Bacterial antimicrobial resistance (AMR) is considered to be very alarming following an upward trend and thus posing a primary threat to public health. Infections caused by antibiotic-resistant germs are difficult, and sometimes impossible, to treat. In most cases, antibiotic-resistant infections require extended hospital stays, additional follow-up doctor visits, and costly and toxic alternatives.
AMR has tremendous adverse effects on humans, farm animals, healthcare, the environment, agriculture and, thus, on national economies. Several tools have been proposed and adopted by numerous countries after comprehending the need for antimicrobial stewardship and for a rational use of antibiotics. These tools include diagnostics for infections or AMR detection, for measuring and monitoring antibiotic consumption (e.g. surveillance tools) and for guiding medical doctors and veterinarians in selecting suitable antibiotics. In addition, it has been known that the food chain represents a leading vector for the transmission of pathogens to humans via various routes (direct or indirect).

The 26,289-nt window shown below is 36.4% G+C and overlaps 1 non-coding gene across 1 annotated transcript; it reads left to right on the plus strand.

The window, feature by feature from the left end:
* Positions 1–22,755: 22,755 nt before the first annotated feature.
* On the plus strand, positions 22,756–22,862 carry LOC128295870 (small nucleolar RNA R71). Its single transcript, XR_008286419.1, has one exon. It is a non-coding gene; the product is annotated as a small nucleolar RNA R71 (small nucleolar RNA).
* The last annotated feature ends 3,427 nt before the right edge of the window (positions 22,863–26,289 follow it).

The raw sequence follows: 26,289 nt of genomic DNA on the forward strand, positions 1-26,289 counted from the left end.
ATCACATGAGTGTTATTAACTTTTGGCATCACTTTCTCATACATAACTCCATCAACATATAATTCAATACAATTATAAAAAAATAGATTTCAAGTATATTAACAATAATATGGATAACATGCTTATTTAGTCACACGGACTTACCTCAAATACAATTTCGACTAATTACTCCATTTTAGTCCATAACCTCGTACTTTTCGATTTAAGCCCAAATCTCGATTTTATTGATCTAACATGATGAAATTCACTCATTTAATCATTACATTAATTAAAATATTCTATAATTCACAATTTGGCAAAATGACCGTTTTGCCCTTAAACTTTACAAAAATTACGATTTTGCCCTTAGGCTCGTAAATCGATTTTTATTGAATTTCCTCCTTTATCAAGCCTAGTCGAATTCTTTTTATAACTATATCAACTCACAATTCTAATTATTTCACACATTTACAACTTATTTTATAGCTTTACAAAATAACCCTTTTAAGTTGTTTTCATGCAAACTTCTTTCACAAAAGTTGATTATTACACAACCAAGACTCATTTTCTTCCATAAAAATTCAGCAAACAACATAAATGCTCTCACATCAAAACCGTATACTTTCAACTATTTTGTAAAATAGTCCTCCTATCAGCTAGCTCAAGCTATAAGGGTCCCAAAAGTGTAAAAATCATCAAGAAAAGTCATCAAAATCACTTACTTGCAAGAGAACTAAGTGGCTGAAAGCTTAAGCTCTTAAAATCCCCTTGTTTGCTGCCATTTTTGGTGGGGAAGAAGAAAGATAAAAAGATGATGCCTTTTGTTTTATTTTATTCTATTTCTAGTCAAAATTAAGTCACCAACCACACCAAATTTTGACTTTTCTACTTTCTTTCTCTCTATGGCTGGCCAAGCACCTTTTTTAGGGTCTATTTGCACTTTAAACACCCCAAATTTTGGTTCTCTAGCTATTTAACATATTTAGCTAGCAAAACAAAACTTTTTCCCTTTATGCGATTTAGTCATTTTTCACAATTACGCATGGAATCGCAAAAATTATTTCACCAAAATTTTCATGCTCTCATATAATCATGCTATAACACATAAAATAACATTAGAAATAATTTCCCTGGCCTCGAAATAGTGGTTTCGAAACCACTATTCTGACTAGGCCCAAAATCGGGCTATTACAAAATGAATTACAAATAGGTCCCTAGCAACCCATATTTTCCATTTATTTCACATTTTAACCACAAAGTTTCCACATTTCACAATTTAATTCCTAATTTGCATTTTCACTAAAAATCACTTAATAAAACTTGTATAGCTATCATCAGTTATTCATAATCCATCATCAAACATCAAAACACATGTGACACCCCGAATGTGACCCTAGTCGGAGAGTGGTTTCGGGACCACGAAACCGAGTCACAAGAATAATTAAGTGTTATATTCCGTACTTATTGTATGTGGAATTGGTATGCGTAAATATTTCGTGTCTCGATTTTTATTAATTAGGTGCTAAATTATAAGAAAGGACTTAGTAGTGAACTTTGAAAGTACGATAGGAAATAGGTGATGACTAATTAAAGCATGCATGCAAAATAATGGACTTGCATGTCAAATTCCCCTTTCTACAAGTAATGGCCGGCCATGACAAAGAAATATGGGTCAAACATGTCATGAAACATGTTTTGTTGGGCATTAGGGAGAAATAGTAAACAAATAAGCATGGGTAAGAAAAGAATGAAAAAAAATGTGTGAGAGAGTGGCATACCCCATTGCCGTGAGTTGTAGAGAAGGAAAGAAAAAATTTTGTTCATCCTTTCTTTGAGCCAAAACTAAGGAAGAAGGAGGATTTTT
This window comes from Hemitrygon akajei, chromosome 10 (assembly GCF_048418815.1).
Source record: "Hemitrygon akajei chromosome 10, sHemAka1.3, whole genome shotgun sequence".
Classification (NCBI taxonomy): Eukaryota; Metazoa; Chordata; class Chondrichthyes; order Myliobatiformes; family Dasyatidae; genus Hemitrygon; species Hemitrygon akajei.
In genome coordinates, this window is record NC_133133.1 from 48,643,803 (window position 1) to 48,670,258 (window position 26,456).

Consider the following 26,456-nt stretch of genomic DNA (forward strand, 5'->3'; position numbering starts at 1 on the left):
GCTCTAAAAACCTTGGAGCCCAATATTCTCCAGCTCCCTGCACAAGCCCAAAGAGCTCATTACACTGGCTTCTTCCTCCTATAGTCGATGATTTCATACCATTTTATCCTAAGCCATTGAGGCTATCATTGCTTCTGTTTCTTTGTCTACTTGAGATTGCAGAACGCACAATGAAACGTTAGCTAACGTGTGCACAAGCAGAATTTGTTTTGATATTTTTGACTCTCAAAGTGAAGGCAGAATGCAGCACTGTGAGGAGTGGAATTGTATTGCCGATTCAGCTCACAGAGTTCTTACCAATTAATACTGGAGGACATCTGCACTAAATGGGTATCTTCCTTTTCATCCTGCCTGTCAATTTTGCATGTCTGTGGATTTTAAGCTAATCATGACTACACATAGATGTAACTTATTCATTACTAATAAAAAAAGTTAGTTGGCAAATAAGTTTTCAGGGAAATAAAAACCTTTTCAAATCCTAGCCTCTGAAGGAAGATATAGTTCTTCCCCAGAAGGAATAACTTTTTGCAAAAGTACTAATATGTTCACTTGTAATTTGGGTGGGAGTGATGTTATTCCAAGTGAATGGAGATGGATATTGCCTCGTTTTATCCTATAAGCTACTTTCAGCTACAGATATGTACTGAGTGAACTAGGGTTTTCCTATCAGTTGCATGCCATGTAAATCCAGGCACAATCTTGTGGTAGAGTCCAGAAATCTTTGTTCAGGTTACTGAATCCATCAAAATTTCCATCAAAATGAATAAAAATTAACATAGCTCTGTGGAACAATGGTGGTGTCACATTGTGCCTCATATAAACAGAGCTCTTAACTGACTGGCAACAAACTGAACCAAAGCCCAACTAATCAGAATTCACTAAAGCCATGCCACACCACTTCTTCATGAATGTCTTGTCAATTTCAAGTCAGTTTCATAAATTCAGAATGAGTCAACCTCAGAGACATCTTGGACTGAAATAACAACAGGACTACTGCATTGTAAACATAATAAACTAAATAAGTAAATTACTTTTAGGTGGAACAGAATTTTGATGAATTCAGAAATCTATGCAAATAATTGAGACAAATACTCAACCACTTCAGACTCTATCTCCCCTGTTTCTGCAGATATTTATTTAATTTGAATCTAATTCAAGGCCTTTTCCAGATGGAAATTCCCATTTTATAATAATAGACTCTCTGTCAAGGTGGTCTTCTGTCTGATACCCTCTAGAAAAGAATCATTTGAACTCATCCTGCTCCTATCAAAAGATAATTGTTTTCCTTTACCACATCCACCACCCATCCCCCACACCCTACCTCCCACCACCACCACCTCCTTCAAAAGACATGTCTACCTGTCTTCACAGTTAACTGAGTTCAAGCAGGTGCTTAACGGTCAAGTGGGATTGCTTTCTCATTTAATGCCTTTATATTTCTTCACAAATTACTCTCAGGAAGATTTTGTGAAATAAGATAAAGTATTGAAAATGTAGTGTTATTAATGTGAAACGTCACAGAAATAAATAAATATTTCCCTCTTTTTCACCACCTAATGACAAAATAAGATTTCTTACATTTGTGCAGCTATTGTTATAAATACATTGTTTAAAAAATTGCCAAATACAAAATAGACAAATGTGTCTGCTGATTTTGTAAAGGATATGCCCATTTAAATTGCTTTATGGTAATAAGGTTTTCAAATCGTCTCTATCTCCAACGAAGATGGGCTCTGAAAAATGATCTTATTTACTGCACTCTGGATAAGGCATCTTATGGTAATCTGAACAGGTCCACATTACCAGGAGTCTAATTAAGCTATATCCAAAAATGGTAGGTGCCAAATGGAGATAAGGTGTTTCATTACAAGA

Considerable efforts have been made and are still in progress both at international and national levels in order to control and mitigate the spread of pathogens and thus ensure food safety. During the last decades, a new concern has risen regarding the food chain playing a potential major role in the transmission of resistant bacteria as well as resistance genes from the animal kingdom to humans. Several recent studies highlight the role of food processing environments as potential AMR hotspots contributing to this spread phenomenon.
Antimicrobial resistance has been found in all regions of the world. Modern travel of people, animals, and goods means antimicrobial resistance can easily spread across borders and continents.
Fighting this threat is a public health priority. It requires a collaborative global approach across sectors to detect, prevent, and respond to these threats when they occur.